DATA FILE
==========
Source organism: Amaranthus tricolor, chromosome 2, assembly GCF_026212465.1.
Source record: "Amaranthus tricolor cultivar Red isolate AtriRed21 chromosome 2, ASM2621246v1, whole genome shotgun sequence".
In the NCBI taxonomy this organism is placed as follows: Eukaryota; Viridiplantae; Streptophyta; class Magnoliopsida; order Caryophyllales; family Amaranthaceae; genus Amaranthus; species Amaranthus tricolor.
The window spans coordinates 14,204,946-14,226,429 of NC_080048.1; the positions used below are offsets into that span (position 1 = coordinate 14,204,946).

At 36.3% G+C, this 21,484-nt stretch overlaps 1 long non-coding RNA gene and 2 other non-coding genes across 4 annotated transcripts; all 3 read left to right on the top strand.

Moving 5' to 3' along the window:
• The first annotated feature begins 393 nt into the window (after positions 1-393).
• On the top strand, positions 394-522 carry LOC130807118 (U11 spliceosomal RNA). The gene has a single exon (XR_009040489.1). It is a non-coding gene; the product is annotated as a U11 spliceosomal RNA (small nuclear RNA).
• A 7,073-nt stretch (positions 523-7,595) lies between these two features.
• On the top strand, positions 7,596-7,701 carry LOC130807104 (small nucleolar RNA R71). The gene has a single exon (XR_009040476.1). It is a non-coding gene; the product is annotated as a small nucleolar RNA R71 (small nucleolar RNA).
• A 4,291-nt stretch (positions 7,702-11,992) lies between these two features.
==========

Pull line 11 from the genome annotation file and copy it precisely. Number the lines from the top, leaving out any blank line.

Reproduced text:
• A 4,291-nt stretch (positions 7,702-11,992) lies between these two features.